Academic Stress In Relation To Unsaturated Fat Consumption Among Students
This chapter encompasses the discussion on related literature and study which provide significant information about academic stress in relation to unsaturated fat consumption among students. It is included to help in familiarizing information relevant and similar to present studies.
Profile of the Subject in terms of Age
Among the 2376 individuals surveyed in 2003, and 1662 individuals in 2008 the adolescents had the worst diet quality compared with other age groups. With this data, it can be used to promote consumption of specific food groups, such as fruits and vegetables, milk and dairy products. It can also raise awareness of the need for publications promoting better lifestyle habits. According to Kim, So Young et al. if there is regular consumption of breakfast and frequent intake of fruits, vegetables and milk among adolescents it can contribute to high levels of school performance. But the consumption of soft drink, instant noodle, fast-food intake and eating confections more than or equal to 7 times a week will have a negative effect on school performance.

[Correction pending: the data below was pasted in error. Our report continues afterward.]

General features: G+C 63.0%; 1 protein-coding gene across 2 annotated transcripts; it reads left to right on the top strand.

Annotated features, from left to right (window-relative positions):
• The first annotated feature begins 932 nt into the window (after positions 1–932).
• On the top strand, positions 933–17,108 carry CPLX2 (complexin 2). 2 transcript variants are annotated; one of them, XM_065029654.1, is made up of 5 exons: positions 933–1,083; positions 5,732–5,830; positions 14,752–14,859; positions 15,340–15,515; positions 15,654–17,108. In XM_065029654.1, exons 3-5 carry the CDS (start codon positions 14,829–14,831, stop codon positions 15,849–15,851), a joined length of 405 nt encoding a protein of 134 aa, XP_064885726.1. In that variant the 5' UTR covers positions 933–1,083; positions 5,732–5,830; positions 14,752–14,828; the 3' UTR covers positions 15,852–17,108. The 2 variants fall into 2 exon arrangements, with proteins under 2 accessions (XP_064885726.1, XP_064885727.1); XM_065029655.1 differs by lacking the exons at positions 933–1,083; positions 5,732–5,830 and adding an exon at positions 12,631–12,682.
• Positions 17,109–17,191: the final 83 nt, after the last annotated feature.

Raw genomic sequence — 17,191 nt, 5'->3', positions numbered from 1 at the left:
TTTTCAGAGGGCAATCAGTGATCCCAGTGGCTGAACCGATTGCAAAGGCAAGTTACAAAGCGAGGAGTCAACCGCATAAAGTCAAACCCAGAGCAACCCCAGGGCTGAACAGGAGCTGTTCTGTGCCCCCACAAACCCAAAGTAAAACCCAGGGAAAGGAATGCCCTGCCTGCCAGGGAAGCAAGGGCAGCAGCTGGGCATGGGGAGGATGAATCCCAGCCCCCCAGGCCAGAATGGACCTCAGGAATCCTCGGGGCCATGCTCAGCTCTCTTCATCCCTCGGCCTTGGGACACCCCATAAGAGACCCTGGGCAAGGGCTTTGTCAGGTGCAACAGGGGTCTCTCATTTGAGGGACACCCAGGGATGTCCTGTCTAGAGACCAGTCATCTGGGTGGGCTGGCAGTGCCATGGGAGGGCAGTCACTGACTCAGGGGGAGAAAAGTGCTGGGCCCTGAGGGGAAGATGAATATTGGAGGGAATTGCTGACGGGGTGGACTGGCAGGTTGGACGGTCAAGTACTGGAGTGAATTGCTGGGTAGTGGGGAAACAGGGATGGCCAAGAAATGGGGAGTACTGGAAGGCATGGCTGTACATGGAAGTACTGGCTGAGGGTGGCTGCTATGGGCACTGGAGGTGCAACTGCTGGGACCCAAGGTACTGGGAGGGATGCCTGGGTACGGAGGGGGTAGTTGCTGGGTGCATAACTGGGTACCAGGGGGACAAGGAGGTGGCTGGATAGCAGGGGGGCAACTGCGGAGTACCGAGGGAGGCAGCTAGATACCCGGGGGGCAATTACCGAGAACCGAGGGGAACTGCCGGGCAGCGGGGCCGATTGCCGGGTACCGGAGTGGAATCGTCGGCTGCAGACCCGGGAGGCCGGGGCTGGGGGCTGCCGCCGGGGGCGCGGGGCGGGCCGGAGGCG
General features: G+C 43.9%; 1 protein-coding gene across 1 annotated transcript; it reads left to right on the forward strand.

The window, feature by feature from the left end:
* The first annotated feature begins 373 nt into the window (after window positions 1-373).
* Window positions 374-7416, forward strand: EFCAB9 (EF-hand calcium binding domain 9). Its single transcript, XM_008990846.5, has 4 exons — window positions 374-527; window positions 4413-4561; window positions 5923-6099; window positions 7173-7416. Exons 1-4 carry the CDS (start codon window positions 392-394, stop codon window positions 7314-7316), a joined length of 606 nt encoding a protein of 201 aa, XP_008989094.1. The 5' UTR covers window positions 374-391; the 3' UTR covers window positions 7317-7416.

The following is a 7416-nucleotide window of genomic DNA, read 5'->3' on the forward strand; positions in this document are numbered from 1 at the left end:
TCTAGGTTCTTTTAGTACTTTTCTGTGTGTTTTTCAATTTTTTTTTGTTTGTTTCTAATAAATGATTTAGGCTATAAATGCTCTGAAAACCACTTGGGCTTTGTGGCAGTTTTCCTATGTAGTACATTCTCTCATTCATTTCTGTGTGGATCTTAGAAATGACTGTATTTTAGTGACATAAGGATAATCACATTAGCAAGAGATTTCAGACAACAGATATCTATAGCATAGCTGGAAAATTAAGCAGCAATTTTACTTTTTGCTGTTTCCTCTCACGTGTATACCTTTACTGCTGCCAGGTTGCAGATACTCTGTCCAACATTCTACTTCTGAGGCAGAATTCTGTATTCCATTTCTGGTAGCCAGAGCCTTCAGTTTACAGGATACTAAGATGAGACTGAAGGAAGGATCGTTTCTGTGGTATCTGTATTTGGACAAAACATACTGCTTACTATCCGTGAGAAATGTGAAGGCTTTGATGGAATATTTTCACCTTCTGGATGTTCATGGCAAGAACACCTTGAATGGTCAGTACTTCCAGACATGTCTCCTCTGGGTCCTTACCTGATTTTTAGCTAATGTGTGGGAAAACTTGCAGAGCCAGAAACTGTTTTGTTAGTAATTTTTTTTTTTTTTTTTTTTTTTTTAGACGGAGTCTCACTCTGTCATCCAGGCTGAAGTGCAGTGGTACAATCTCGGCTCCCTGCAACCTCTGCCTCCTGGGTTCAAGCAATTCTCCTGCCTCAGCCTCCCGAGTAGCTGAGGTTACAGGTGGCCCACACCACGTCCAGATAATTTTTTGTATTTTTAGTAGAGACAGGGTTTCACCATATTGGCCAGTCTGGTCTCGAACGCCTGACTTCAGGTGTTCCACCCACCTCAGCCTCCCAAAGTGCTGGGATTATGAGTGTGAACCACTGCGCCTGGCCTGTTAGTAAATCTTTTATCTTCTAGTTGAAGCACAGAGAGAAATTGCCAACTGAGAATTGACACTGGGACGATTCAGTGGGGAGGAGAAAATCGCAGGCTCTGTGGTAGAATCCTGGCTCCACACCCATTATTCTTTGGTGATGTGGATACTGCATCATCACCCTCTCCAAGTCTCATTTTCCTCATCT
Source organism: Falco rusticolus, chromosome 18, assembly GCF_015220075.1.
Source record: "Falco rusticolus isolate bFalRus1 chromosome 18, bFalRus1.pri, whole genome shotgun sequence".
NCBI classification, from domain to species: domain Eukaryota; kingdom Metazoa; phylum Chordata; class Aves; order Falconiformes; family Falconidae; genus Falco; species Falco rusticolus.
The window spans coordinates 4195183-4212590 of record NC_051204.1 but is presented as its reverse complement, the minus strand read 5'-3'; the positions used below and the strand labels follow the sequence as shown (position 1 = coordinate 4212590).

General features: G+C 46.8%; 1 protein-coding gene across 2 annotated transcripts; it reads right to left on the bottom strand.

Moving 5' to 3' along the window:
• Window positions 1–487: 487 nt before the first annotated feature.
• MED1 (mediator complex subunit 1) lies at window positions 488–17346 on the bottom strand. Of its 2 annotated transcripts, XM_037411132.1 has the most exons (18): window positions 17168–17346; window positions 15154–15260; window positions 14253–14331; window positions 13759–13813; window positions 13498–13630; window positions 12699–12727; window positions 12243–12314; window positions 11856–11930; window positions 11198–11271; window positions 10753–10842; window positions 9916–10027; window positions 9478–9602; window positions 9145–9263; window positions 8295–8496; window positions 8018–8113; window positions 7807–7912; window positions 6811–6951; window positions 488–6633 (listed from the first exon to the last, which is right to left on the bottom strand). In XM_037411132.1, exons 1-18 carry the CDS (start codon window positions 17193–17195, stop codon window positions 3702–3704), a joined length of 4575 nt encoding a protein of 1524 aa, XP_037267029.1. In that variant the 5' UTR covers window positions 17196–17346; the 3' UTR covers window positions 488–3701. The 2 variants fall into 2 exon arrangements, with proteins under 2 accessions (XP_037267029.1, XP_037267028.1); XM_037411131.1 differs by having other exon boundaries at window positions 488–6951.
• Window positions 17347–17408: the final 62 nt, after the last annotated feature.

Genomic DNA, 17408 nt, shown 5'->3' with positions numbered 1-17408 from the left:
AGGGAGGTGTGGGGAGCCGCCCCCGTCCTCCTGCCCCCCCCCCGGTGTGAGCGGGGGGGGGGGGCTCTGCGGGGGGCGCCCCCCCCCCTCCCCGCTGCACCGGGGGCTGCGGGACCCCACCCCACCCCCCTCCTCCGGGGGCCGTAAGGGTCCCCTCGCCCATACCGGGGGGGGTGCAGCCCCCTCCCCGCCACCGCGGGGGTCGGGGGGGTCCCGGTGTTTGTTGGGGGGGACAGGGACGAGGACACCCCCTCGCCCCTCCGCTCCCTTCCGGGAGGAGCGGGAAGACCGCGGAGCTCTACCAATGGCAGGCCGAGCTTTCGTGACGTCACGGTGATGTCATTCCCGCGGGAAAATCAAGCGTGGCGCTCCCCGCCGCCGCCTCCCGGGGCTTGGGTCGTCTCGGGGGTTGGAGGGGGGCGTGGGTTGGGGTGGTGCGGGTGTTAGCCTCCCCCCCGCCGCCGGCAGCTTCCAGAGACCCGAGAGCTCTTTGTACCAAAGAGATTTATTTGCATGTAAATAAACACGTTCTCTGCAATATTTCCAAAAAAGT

Profile of the Subject in terms of Gender
There was no main effect of gender or task, and no significant interaction between gender and task. It was hypothesized that females would express more stress than males. The result of the experiment was insignificant leading to a conclusion that there is no difference between stress levels and genders of both male and female.
According to a journal from the International Journal of Applied Research it was evident that female adolescents are found to be under more academic stress than male adolescents that may be due to the fact that females are sensitive and sincere by nature than the male adolescents. It was also found out that when the level of academic stress is reduced it contributes to the increase of mental well-being among adolescents.
Profile of the Subject in terms of Course